Pride Month investigation
During the last five years, the premium to live in neighborhoods with the largest gay populations has grown substantially.
In honor of Pride Month, Trulia partnered with OkCupid, the online dating site, so that they could more accurately measure gay, or what are also referred to as Pride neighborhoods.
Because sexual orientation is not a part of the census, others looking for this kind of data would only have the data that the U.S. Census offered on same-sex couples. The glaring issue with that, however, is that not all gay individuals are in relationships and not everyone declares those relationships (or their orientation) on the census.
Also worth noting is that just because researchers have made measurements from that data does not mean that those researchers measured correctly.
In their infinite wisdom, Trulia and OkCupid came up with the Neighborhood Pride Score using OkCupid data about where gay singles (gay, lesbian and bisexual) are combined with U.S. Census data.
Using this new measure, they found that the premium to live in a neighborhood with a high Neighborhood Pride Score has increased from $209 per square foot in 2012 (a 28.9 percent premium) to $320 per square foot in 2017 — a 36.8 percent premium.
The Trulia-OkCupid Neighborhood Pride Score
To calculate the Neighborhood Pride Score, the researchers added the percent of OkCupid’s users in each ZIP code that are searching for same sex partners (gay singles) to the percent of households that are same-sex couples using 2015 5-year American Community Survey (ACS).
For example, if a ZIP code had 30 percent of its OkCupid users searching for same-sex partners and 15 percent of its ACS households are same-sex couples, that ZIP code was assigned a Neighborhood Price Score of 0.45.
Then they calculated the median value per foot of homes for sale in each ZIP code as of April 1 and compared it to April 1, 2012 to find out how prices have changed over time and relative to their metropolitan area.
From then, to now
In 2012, homes in Pride neighborhoods were valued at $209 per square foot, which was $47 – or 29.9 percent – more expensive than their respective median metropolitan home values.
Since then, home values in Pride neighborhoods have nearly doubled and are now somewhere around $86 – or 36.8 percent – more expensive. Based on that data alone, if you want to live in a Pride heavy community, you’ll have to pay more than in a Pride light community.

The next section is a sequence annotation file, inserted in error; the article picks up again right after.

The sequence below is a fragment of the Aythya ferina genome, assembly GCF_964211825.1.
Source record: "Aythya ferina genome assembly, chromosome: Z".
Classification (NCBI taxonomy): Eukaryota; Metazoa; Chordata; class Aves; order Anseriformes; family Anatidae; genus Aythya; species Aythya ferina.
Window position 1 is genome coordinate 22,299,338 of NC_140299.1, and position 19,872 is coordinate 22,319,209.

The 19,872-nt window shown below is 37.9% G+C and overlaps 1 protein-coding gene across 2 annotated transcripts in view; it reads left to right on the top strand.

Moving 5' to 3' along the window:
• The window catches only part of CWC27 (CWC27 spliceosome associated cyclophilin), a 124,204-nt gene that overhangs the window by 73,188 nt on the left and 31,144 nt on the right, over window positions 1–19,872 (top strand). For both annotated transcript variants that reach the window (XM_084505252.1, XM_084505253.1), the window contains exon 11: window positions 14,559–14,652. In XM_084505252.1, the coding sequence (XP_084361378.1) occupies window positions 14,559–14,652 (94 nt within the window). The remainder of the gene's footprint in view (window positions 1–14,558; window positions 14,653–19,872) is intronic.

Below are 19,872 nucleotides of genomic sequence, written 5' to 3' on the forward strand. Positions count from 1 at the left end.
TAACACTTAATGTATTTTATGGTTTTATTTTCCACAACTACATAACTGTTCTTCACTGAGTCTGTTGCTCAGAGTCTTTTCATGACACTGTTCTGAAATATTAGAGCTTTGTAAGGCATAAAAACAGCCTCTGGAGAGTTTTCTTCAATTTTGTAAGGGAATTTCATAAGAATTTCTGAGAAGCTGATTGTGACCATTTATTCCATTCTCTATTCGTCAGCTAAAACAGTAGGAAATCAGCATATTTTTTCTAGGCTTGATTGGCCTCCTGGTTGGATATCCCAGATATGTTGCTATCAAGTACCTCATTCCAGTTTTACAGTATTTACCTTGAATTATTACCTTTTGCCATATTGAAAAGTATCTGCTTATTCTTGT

Where the demand is changing the most
The national numbers showed interesting trends but they didn’t quite express the variations across metropolitan areas either. In fact, if you took a microscope to each of the metros, you can see where Pride neighborhoods are becoming more and less valuable relative to the median metropolitan home value over time (on a square-foot basis).
On the up
The New York metropolitan area tops the list of where neighborhoods with a high Neighborhood Pride Score are becoming more valuable. Home values in Pride neighborhoods there rose from 106 percent to 162 percent – an increase of 56 percentage points.
Experiencing growth as well was New Orleans by 52 percent and Boston by 27 percent. And if you’re looking for a rising Pride community where you can get a discount Grand Rapids, MI, is where you want to be.
On the way down
However, not all Pride neighborhoods in the nation’s metros have gained value over the past five years.
Pride neighborhood home values in 34 of the largest 100 metros have actually declined relative to their metro median.
Topping the list is Miami, where the Pride neighborhood home value premium has declined by 13 percent over the past 5 years, falling from a premium of 73 percent to 60 percent.
Buffalo and San Francisco have seen the second and third most declines, where Buffalo premiums have fallen by 10 and San Francisco, 6 percent.
Unlike the metros with the largest increase in Pride neighborhood premiums, you can buy at a discount in several among the bottom metros. The Pride neighborhoods in Buffalo, Salt Lake City, Dayton, Ohio, and Charleston, S.C., boast discounts of 17 percent, 1 , 4, and 18 percents, respectively.
You’ve heard it said that correlation does not equal causation. Can you infer from the data collected that the presence of gay households in a neighborhood cause home values to increase? Maybe.
One thing is for certain though, homeowners in Pride neighborhoods have a lot to celebrate this June, especially the growing equity they’re gaining in their homes.